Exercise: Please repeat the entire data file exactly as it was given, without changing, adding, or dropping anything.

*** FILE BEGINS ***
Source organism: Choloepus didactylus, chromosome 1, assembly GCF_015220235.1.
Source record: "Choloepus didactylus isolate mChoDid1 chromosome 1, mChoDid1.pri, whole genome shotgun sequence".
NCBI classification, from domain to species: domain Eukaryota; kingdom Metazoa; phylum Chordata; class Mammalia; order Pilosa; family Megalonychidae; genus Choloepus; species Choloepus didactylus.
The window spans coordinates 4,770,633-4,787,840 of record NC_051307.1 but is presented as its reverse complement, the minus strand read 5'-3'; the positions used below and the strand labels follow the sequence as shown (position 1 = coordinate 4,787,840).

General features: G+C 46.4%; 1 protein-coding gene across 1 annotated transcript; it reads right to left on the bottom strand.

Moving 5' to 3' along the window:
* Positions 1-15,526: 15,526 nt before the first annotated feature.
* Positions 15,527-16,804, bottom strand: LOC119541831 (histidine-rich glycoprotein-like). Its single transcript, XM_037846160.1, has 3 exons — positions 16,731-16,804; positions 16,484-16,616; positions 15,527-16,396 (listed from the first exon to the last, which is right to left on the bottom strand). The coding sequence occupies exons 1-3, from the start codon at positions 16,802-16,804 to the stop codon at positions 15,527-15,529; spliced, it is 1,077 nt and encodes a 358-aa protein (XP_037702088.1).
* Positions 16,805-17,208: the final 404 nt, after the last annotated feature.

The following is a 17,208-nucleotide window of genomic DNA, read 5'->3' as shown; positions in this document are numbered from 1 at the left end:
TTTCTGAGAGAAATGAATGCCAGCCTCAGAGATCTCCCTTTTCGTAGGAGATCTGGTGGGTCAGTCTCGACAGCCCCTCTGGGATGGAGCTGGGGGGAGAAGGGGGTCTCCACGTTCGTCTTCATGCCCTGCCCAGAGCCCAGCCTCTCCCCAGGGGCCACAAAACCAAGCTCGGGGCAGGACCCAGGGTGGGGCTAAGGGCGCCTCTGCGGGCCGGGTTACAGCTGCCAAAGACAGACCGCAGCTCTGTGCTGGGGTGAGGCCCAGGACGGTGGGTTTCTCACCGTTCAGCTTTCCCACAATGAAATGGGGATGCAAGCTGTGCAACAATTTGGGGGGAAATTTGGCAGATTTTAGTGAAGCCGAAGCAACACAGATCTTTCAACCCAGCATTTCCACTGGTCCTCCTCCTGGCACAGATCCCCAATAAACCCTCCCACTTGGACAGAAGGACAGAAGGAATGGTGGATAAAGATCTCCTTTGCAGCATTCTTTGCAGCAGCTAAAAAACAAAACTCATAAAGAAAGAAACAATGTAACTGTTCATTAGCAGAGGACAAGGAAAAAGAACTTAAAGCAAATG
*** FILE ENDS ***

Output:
Source organism: Choloepus didactylus, chromosome 1, assembly GCF_015220235.1.
Source record: "Choloepus didactylus isolate mChoDid1 chromosome 1, mChoDid1.pri, whole genome shotgun sequence".
NCBI classification, from domain to species: domain Eukaryota; kingdom Metazoa; phylum Chordata; class Mammalia; order Pilosa; family Megalonychidae; genus Choloepus; species Choloepus didactylus.
The window spans coordinates 4,770,633-4,787,840 of record NC_051307.1 but is presented as its reverse complement, the minus strand read 5'-3'; the positions used below and the strand labels follow the sequence as shown (position 1 = coordinate 4,787,840).

General features: G+C 46.4%; 1 protein-coding gene across 1 annotated transcript; it reads right to left on the bottom strand.

Moving 5' to 3' along the window:
* Positions 1-15,526: 15,526 nt before the first annotated feature.
* Positions 15,527-16,804, bottom strand: LOC119541831 (histidine-rich glycoprotein-like). Its single transcript, XM_037846160.1, has 3 exons — positions 16,731-16,804; positions 16,484-16,616; positions 15,527-16,396 (listed from the first exon to the last, which is right to left on the bottom strand). The coding sequence occupies exons 1-3, from the start codon at positions 16,802-16,804 to the stop codon at positions 15,527-15,529; spliced, it is 1,077 nt and encodes a 358-aa protein (XP_037702088.1).
* Positions 16,805-17,208: the final 404 nt, after the last annotated feature.

The following is a 17,208-nucleotide window of genomic DNA, read 5'->3' as shown; positions in this document are numbered from 1 at the left end:
TTTCTGAGAGAAATGAATGCCAGCCTCAGAGATCTCCCTTTTCGTAGGAGATCTGGTGGGTCAGTCTCGACAGCCCCTCTGGGATGGAGCTGGGGGGAGAAGGGGGTCTCCACGTTCGTCTTCATGCCCTGCCCAGAGCCCAGCCTCTCCCCAGGGGCCACAAAACCAAGCTCGGGGCAGGACCCAGGGTGGGGCTAAGGGCGCCTCTGCGGGCCGGGTTACAGCTGCCAAAGACAGACCGCAGCTCTGTGCTGGGGTGAGGCCCAGGACGGTGGGTTTCTCACCGTTCAGCTTTCCCACAATGAAATGGGGATGCAAGCTGTGCAACAATTTGGGGGGAAATTTGGCAGATTTTAGTGAAGCCGAAGCAACACAGATCTTTCAACCCAGCATTTCCACTGGTCCTCCTCCTGGCACAGATCCCCAATAAACCCTCCCACTTGGACAGAAGGACAGAAGGAATGGTGGATAAAGATCTCCTTTGCAGCATTCTTTGCAGCAGCTAAAAAACAAAACTCATAAAGAAAGAAACAATGTAACTGTTCATTAGCAGAGGACAAGGAAAAAGAACTTAAAGCAAATG